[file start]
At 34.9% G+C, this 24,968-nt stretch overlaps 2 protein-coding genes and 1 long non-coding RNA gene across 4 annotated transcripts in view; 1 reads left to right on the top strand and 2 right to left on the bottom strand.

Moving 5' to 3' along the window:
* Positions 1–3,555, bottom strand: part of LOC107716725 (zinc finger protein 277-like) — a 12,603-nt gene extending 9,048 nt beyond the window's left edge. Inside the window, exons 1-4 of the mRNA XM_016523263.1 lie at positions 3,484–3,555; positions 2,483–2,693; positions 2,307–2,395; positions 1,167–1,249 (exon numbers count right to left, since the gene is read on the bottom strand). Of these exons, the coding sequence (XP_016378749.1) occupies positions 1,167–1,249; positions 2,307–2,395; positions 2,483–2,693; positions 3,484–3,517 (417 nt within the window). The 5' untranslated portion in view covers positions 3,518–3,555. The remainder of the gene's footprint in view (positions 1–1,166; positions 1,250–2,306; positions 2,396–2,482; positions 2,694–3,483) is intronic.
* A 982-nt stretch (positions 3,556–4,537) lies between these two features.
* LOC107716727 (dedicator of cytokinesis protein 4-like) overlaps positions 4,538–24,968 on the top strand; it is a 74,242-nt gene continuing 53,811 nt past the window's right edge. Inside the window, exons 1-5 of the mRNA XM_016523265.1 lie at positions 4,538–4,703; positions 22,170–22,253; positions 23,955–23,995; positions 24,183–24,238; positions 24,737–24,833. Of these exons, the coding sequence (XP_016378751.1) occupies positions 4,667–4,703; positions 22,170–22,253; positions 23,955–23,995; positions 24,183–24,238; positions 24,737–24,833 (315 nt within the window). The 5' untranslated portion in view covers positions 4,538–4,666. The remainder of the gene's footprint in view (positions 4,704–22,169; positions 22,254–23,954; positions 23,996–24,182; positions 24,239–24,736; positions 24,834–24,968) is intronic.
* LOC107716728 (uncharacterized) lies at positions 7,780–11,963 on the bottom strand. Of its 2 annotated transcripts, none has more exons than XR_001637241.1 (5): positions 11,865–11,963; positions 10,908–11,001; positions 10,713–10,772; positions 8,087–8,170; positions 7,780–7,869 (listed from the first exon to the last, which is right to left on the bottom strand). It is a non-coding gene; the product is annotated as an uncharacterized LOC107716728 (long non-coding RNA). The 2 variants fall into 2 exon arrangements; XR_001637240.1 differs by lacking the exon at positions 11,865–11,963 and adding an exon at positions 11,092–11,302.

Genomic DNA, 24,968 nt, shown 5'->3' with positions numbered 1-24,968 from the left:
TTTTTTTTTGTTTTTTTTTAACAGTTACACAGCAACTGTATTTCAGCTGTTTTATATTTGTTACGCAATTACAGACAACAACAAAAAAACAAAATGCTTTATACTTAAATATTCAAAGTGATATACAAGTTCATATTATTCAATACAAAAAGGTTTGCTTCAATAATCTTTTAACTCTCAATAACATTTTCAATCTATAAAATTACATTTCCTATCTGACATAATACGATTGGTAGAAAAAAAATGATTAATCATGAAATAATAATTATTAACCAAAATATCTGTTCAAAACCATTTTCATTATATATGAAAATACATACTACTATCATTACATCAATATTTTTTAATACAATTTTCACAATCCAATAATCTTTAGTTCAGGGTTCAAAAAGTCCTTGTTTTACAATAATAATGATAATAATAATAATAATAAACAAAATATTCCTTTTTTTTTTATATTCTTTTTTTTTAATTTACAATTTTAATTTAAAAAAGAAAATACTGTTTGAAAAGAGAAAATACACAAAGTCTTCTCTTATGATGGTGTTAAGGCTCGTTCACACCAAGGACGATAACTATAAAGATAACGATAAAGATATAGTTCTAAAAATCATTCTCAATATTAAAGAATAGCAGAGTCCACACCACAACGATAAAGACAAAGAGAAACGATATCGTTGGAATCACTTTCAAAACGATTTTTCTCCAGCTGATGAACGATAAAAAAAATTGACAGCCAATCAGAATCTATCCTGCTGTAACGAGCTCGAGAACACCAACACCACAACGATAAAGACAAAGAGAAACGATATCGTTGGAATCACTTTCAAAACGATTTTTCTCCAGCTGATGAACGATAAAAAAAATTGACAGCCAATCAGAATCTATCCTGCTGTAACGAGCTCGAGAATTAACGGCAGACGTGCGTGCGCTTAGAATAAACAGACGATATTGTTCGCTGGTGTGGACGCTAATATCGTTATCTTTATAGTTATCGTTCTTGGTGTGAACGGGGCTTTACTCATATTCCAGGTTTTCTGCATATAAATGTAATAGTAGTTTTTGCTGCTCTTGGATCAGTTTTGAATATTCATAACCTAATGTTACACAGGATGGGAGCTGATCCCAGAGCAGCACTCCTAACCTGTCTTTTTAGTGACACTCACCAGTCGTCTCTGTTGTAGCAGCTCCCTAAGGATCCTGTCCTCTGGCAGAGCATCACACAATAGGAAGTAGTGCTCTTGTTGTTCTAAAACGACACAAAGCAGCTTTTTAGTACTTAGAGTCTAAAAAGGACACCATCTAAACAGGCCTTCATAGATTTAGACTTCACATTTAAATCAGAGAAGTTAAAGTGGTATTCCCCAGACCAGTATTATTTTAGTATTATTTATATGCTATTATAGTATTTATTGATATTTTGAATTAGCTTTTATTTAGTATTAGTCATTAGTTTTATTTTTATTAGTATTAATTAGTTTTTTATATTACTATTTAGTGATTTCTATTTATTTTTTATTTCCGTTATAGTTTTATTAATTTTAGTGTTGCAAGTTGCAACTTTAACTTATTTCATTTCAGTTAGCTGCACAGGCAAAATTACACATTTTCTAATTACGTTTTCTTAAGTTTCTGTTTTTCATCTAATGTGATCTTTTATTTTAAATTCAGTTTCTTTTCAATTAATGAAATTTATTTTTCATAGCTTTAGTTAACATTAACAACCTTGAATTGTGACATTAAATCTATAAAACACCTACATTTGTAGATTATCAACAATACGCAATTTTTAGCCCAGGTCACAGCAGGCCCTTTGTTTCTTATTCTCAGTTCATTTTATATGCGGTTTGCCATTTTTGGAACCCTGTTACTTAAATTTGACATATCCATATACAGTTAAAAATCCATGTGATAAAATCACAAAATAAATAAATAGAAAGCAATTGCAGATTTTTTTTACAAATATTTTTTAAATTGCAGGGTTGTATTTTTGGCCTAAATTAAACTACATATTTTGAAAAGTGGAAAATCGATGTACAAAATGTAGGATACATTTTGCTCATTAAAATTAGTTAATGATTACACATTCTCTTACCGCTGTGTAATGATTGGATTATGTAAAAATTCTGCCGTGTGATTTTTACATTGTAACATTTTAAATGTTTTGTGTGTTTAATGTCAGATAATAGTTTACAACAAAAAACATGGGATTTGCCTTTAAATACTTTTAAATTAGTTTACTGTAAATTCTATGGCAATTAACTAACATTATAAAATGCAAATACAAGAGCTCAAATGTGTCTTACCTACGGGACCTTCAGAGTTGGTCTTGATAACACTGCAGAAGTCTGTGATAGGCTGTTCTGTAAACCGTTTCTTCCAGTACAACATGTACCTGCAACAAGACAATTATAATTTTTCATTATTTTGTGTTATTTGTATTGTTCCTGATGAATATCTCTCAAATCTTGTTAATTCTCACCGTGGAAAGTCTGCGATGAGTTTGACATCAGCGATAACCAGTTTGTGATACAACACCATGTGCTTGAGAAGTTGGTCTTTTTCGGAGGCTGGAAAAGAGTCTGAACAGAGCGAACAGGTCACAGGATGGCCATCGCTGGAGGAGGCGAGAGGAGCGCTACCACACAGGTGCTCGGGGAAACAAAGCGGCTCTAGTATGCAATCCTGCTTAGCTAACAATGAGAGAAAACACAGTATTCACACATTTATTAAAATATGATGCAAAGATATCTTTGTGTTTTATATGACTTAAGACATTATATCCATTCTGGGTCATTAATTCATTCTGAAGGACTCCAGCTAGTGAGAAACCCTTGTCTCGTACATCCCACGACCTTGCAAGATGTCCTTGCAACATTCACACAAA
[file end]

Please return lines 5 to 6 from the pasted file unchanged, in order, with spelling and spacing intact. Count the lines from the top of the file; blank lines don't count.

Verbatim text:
* LOC107716727 (dedicator of cytokinesis protein 4-like) overlaps positions 4,538–24,968 on the top strand; it is a 74,242-nt gene continuing 53,811 nt past the window's right edge. Inside the window, exons 1-5 of the mRNA XM_016523265.1 lie at positions 4,538–4,703; positions 22,170–22,253; positions 23,955–23,995; positions 24,183–24,238; positions 24,737–24,833. Of these exons, the coding sequence (XP_016378751.1) occupies positions 4,667–4,703; positions 22,170–22,253; positions 23,955–23,995; positions 24,183–24,238; positions 24,737–24,833 (315 nt within the window). The 5' untranslated portion in view covers positions 4,538–4,666. The remainder of the gene's footprint in view (positions 4,704–22,169; positions 22,254–23,954; positions 23,996–24,182; positions 24,239–24,736; positions 24,834–24,968) is intronic.
* LOC107716728 (uncharacterized) lies at positions 7,780–11,963 on the bottom strand. Of its 2 annotated transcripts, none has more exons than XR_001637241.1 (5): positions 11,865–11,963; positions 10,908–11,001; positions 10,713–10,772; positions 8,087–8,170; positions 7,780–7,869 (listed from the first exon to the last, which is right to left on the bottom strand). It is a non-coding gene; the product is annotated as an uncharacterized LOC107716728 (long non-coding RNA). The 2 variants fall into 2 exon arrangements; XR_001637240.1 differs by lacking the exon at positions 11,865–11,963 and adding an exon at positions 11,092–11,302.